When I asked Mayor Phil Gordon at a community breakfast a year ago about the lack of bike lanes in Phoenix, he told me bikers should use the canals. Really Mayor? That’s your answer to why we have almost no infrastructure in place for bikes in this city? What if bikers want to use the roads, like everyone else? What if the canals don’t take people where they need to go?
Biking has been flagrantly dismissed as a viable mode of transportation by our city ever since its modernization. Finally there’s an event in town that takes a stand against this dismissal, that gives voice to the struggling city cyclists of Phoenix and coalesces them into a group that says: we’re here to stay and we demand your acknowledgment!
This event is Critical Mass Phoenix and it’s held on the last Friday of every month, rain or shine, sweltering or cool, starting at Steele Indian School Park at 6 or 7pm. Critical Mass is a world-wide event held in hundreds of cities. The first Critical Mass bike ride was held in San Francisco in September of 1992. The event happens in each city on the last Friday of every month in the evening, creating a deeper sense of connection to the rest of the world, at least once you realize that people all over the planet are riding their bikes in support of cycling in their city.
So, the international implications of Critical Mass are pretty amazing. But the local implications for Phoenix are even more important. Here are some of the major problems that local bikers are up against and that Critical Mass tries to raise awareness of:
1. There aren’t sufficient bike lanes in our city. And in the streets that do have them, few are contiguous. Most bike lanes stop a few yards in front of an intersection and start up some yards after. This makes for unclear, unmarked territory for bikes, thereby increasing the chances for accidents around intersections.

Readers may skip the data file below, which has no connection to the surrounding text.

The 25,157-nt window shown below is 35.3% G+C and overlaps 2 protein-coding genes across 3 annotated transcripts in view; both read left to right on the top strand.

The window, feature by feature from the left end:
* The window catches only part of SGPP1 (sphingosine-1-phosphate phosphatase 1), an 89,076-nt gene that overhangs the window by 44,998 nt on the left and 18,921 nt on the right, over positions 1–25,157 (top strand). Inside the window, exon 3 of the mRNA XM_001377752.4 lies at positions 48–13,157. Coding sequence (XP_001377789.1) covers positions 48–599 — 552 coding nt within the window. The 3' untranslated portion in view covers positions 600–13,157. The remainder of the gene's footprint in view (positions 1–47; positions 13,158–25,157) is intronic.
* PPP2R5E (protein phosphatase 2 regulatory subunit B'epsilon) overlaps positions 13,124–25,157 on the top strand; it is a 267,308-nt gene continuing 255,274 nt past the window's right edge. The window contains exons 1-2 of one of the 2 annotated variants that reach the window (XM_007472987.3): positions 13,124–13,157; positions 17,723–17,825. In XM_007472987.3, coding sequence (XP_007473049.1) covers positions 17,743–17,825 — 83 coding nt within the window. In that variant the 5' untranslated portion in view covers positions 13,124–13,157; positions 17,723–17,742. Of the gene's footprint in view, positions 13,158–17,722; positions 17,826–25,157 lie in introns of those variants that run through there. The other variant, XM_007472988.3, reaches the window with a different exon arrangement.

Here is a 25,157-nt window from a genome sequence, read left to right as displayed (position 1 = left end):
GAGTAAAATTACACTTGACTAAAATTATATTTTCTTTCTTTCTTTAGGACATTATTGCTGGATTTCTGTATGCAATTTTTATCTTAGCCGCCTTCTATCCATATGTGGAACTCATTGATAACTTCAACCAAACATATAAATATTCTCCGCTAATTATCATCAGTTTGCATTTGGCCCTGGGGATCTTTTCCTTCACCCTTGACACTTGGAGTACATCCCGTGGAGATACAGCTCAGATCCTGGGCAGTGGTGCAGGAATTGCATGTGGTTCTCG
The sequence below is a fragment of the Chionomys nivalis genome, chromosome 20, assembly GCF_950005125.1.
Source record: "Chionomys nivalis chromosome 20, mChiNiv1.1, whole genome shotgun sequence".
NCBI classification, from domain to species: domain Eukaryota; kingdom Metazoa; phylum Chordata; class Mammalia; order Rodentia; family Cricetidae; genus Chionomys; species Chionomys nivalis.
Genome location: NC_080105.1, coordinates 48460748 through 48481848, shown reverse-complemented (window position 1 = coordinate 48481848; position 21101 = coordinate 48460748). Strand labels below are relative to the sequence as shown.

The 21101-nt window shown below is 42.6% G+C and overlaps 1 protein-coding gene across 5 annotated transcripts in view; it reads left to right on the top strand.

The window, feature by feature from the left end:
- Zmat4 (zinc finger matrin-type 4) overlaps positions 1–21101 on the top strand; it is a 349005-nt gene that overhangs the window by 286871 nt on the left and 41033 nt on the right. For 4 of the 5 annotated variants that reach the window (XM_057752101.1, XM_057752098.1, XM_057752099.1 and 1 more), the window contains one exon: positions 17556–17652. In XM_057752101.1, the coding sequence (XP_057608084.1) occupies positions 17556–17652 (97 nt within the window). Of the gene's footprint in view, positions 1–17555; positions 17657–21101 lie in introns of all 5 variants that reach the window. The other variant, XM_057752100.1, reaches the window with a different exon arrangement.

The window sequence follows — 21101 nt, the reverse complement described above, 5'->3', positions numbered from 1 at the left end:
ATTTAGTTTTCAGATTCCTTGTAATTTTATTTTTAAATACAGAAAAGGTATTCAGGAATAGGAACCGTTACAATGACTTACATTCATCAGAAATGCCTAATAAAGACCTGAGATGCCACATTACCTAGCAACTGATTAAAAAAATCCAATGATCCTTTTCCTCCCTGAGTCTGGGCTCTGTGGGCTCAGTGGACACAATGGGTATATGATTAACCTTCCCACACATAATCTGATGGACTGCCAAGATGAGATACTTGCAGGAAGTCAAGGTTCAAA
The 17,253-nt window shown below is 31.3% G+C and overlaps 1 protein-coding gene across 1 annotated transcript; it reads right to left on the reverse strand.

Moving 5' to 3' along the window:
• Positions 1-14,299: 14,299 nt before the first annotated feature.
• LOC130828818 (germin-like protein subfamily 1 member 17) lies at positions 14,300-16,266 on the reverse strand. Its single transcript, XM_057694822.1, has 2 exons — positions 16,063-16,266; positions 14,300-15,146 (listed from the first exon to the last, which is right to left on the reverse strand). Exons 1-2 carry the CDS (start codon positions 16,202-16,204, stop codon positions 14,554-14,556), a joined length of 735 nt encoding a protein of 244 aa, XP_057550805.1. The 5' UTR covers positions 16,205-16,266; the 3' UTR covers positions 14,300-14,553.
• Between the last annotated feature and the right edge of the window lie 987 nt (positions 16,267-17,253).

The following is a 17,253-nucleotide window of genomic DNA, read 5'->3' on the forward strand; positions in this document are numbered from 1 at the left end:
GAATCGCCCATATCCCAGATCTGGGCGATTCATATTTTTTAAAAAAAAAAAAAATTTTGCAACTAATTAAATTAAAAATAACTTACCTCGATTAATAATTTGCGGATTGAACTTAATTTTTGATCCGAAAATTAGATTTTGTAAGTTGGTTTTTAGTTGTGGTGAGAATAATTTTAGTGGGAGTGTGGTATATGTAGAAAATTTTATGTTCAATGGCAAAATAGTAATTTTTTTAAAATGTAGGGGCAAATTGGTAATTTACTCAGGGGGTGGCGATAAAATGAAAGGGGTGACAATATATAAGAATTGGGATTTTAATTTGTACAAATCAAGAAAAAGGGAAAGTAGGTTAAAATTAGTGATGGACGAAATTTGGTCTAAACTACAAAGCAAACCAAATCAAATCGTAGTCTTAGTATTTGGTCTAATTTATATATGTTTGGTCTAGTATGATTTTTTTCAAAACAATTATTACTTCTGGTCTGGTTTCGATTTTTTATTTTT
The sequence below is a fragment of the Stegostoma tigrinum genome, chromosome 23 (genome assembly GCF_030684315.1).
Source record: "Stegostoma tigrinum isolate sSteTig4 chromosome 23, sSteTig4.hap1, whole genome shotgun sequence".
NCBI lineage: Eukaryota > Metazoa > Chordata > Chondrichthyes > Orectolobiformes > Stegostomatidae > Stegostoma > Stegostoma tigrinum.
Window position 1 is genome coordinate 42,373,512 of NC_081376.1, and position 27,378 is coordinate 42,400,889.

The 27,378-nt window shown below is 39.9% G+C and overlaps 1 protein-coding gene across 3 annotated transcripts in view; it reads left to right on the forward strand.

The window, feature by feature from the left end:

But those are the few streets that even have bike lanes. Most major streets in Phoenix DO NOT have one. This is the city’s way of saying to bikers: you don’t exist, get a car, and then we’ll talk. A few brave cyclists still ride on the streets alongside cars, even when there is no bike lane, but I fear for their safety. For the most part, I ride on the sidewalks. Sadly, even the sidewalks are a poor haven for bikers, because even sidewalks end abruptly at times, and at others, were never put in in the first place.
2. Most drivers are unaware of bikes, they don’t stop at intersections to look for them, usually rolling around the corner, looking for oncoming traffic to the left, completely unaware of bikers or pedestrians just inches from them to their right. This is a symptom of the fact that bikes are essentially not wanted on the streets, as established by point no. 1, so people aren’t used to sharing the road with them.
3. There are pitifully few bike racks around town, both a symptom and a cause of low bike ridership.
As you can see, there are some basic amenities for bikers that are conspicuously missing on our streets, and that’s probably the number one reason to come out and participate in Critical Mass Phoenix. Another is that it’s a great way to get together with other people, to spend a couple of hours with them, out on the open road. The group looks out for each other’s safety, comes together to form an entity making its way through the city, negotiating with traffic lights, waiving to people on the patios of restaurants and bars and gladly receiving the honks of supportive drivers. For a city biker who usually feels like an exposed slow-moving speck in a world of fast-moving giants, this event is a place where she can feel as if she’s not alone, as if she belongs on the streets as much as cars do.
So if you’re a frustrated cyclist in Phoenix, or you know of one and you sympathize with her, please come out and join the Mass in support of biking on the streets of Phoenix. You can find details about the next event here.
Photo Credit: Critical Mass Phoenix in January 2010, photo by Taz LoomansTags: bike lanes in phoenix, bike racks in phoenix, biking in phoenix, blooming rock, community, critical mass phoenix, mayor phil gordon, phoenix, taz loomans